Published: 04th August 2018
Meet Australia's youngest Pro-Vice Chancellor, Laurie Pearcey
As UNSW spreads their wings on the Indian sub-continent, we chat up one of the youngest big guns on the varsity block yo find out what he's got on his anvil
The University of New South Wales (UNSW), Australia has a lot to rejoice and so do we. Not only did their Pro-Vice-Chancellor (International) Laurie Pearcey inaugurate their first centre in New Delhi on July 18, they also announced ten new seed funding projects. "We are hopeful that in the coming weeks and months, we will be able to finalise partnerships with Indian institutes," says Pearcey, earnestly.
Pearcey is the youngest Pro-Vice-Chancellor in the Australian higher education sector and one of the youngest university leaders internationally
"India is blessed with abundant young people and a lot of India's economy, social progress and initiatives like Digital India, Make in India and Stand-Up India depends on education," opines Pearcey, who was appointed to his current position at the age of 33. Citing the recent report by Peter Varghese, former Secretary of the Department of Foreign Affairs and Trade and former High Commissioner to India — An India Economic Strategy to 2035: Navigating from Potential to Delivery — Pearcey too emphasised that education is truly an important pillar. The report further on goes to state that the Australia-India education relationship should be seen as the 'flagship sector'. In this view, the new office and all the other steps of the UNSW seem to be moving in the right direction.
When we ask Pearcey what makes this Sydney-based institution different, he bravely asks us to look at the facts rather than rely solely on his word. Referring to the International Student Barometer, which tracks expectations and other factors of international students from application to graduation, he says that, "Australian universities have outperformed in terms of the satisfaction of students. With UNSW in particular, 90% of students have expressed their satisfaction as per the report." He also adds that, "even if all the graduates don't turn out to be like Mark Zuckerberg, all companies are looking for graduates who understand innovation and disruption."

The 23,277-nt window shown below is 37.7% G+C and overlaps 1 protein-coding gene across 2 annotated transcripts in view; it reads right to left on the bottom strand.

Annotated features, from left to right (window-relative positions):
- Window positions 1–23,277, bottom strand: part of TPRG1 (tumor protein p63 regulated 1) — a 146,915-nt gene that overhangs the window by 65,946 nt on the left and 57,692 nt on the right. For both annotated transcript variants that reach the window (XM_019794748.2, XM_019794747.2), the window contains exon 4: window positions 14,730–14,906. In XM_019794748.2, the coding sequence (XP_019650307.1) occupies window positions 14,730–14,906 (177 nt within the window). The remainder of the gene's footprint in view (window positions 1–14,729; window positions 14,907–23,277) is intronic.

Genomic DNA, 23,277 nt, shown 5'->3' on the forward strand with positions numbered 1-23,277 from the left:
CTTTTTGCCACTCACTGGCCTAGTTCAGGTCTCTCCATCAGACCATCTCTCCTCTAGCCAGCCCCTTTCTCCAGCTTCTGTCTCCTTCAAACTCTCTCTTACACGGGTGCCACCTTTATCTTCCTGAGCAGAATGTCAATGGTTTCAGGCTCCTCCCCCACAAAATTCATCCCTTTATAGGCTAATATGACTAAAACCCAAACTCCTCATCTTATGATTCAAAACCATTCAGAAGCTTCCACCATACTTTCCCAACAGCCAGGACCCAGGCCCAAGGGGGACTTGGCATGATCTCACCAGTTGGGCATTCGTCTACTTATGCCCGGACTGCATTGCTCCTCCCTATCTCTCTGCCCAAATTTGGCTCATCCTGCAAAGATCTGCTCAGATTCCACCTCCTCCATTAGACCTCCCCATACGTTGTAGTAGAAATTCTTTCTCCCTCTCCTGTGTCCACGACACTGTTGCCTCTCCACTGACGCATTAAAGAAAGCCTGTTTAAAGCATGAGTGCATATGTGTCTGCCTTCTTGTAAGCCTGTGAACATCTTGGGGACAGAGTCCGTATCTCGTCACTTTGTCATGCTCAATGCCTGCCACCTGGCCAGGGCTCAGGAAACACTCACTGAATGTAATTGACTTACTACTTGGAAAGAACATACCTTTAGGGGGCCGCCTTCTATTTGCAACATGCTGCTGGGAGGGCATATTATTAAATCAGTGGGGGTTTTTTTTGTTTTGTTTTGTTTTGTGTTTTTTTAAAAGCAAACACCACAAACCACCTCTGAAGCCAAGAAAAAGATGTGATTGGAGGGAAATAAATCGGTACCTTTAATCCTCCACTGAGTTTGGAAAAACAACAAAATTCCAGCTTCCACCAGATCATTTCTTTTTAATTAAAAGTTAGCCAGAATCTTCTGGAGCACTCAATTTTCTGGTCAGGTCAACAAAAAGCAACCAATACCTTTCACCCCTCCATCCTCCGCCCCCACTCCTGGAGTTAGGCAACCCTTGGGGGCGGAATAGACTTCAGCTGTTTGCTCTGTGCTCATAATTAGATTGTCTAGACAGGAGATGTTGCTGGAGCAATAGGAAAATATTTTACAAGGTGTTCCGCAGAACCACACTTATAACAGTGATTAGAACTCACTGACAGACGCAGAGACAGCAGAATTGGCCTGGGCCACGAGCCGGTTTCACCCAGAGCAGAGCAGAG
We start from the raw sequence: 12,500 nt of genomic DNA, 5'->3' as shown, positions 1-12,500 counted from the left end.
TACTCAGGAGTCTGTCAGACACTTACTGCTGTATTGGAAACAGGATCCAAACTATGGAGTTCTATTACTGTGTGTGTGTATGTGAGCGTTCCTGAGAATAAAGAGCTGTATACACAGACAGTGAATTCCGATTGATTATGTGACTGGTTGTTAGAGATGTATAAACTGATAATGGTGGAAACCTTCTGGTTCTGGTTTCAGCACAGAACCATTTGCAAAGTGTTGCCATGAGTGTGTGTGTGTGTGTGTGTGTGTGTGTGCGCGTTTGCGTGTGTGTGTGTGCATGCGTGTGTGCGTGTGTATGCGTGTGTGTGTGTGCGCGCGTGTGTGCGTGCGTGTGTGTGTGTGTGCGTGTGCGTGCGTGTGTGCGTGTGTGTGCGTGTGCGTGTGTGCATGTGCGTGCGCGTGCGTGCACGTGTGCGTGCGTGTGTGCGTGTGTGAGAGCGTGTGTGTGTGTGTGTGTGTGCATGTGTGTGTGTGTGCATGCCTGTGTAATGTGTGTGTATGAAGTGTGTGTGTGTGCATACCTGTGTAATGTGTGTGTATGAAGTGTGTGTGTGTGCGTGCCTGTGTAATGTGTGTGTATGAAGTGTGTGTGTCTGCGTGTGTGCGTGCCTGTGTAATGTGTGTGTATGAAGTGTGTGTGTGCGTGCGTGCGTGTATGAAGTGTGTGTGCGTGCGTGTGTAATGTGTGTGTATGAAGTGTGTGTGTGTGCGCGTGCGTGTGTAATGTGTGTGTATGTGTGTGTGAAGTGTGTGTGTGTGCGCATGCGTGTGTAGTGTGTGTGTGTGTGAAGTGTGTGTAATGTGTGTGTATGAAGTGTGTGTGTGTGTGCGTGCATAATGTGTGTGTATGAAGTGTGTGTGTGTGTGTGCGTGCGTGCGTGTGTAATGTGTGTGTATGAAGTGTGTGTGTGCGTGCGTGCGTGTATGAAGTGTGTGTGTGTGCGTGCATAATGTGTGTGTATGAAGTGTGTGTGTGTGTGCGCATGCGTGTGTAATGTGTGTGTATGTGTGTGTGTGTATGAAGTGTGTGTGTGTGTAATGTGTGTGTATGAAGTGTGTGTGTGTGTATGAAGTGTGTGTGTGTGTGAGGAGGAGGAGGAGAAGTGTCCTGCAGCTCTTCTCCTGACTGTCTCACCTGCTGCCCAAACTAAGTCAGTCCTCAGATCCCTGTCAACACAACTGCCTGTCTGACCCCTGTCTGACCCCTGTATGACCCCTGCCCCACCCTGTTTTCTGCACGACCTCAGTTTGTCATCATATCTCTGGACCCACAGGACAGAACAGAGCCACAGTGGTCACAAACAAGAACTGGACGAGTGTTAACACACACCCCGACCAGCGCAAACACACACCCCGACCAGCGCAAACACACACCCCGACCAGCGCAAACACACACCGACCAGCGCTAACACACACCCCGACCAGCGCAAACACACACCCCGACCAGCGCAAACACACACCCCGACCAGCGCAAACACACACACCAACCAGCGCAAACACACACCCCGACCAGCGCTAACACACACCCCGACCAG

We want to provide students the opportunity to benefit from UNSW and make contributions to India, the most ambitious story of the 21st century
Laurie Pearcey, Pro-Vice-Chancellor (International), UNSW
Pearcey also doesn't fail to mention their flagship move, the Future to Change scholarships, in lieu of which, annually, 100 of the brightest students from India are given a scholarship to study at UNSW, which holds the 45th rank in the QS World University ranking. Also, the engineers of this institute have developed a new solar cell configuration that had pushed the current conversion efficiency rate. Their Quantum Computing programme and the Arts and Design faculty are also a force to be reckoned with.
Pearcey feels humbled and honoured when it comes to their new centre at New Delhi and thanks the Indian government for their support
In the future, UNSW plans to work closely with The Energy and Resources Institute (TERI) for the 10th edition of the GRIHA Summit to be held in December. This summit discusses sustainable building policies, techniques and more. Pearcey himself has been to India eleven times in the last three years and admits that he has had preconceived notions about the country, but he has now come to realise that, "India is full of promise and potential for all of humanity and these are exciting times for the country," he concludes.
For more on them, click on unsw.edu.au/